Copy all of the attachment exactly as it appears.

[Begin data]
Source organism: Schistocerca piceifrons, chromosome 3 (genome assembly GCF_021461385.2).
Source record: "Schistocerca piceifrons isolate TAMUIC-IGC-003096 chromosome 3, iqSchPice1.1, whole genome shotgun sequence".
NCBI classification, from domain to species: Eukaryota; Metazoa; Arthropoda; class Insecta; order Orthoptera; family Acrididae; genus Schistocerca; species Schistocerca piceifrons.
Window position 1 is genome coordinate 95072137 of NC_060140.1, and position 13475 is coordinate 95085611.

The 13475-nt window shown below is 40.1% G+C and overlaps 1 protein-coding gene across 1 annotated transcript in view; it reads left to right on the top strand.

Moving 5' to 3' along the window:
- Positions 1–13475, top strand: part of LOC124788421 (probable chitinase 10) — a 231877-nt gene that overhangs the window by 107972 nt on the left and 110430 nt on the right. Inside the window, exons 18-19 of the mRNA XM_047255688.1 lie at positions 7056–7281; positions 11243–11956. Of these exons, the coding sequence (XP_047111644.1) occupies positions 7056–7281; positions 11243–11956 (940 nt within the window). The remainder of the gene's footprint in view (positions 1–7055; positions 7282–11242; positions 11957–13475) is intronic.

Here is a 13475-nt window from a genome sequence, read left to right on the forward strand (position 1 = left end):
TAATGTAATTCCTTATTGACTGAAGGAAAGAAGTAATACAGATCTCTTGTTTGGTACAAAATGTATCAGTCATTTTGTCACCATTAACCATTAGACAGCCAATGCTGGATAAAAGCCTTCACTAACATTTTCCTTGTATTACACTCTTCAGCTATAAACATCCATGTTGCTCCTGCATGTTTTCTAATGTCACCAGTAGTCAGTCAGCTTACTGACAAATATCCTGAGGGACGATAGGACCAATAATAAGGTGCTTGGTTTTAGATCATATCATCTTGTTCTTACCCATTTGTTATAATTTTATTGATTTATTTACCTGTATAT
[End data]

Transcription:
Source organism: Schistocerca piceifrons, chromosome 3 (genome assembly GCF_021461385.2).
Source record: "Schistocerca piceifrons isolate TAMUIC-IGC-003096 chromosome 3, iqSchPice1.1, whole genome shotgun sequence".
NCBI classification, from domain to species: Eukaryota; Metazoa; Arthropoda; class Insecta; order Orthoptera; family Acrididae; genus Schistocerca; species Schistocerca piceifrons.
Window position 1 is genome coordinate 95072137 of NC_060140.1, and position 13475 is coordinate 95085611.

The 13475-nt window shown below is 40.1% G+C and overlaps 1 protein-coding gene across 1 annotated transcript in view; it reads left to right on the top strand.

Moving 5' to 3' along the window:
- Positions 1–13475, top strand: part of LOC124788421 (probable chitinase 10) — a 231877-nt gene that overhangs the window by 107972 nt on the left and 110430 nt on the right. Inside the window, exons 18-19 of the mRNA XM_047255688.1 lie at positions 7056–7281; positions 11243–11956. Of these exons, the coding sequence (XP_047111644.1) occupies positions 7056–7281; positions 11243–11956 (940 nt within the window). The remainder of the gene's footprint in view (positions 1–7055; positions 7282–11242; positions 11957–13475) is intronic.

Here is a 13475-nt window from a genome sequence, read left to right on the forward strand (position 1 = left end):
TAATGTAATTCCTTATTGACTGAAGGAAAGAAGTAATACAGATCTCTTGTTTGGTACAAAATGTATCAGTCATTTTGTCACCATTAACCATTAGACAGCCAATGCTGGATAAAAGCCTTCACTAACATTTTCCTTGTATTACACTCTTCAGCTATAAACATCCATGTTGCTCCTGCATGTTTTCTAATGTCACCAGTAGTCAGTCAGCTTACTGACAAATATCCTGAGGGACGATAGGACCAATAATAAGGTGCTTGGTTTTAGATCATATCATCTTGTTCTTACCCATTTGTTATAATTTTATTGATTTATTTACCTGTATAT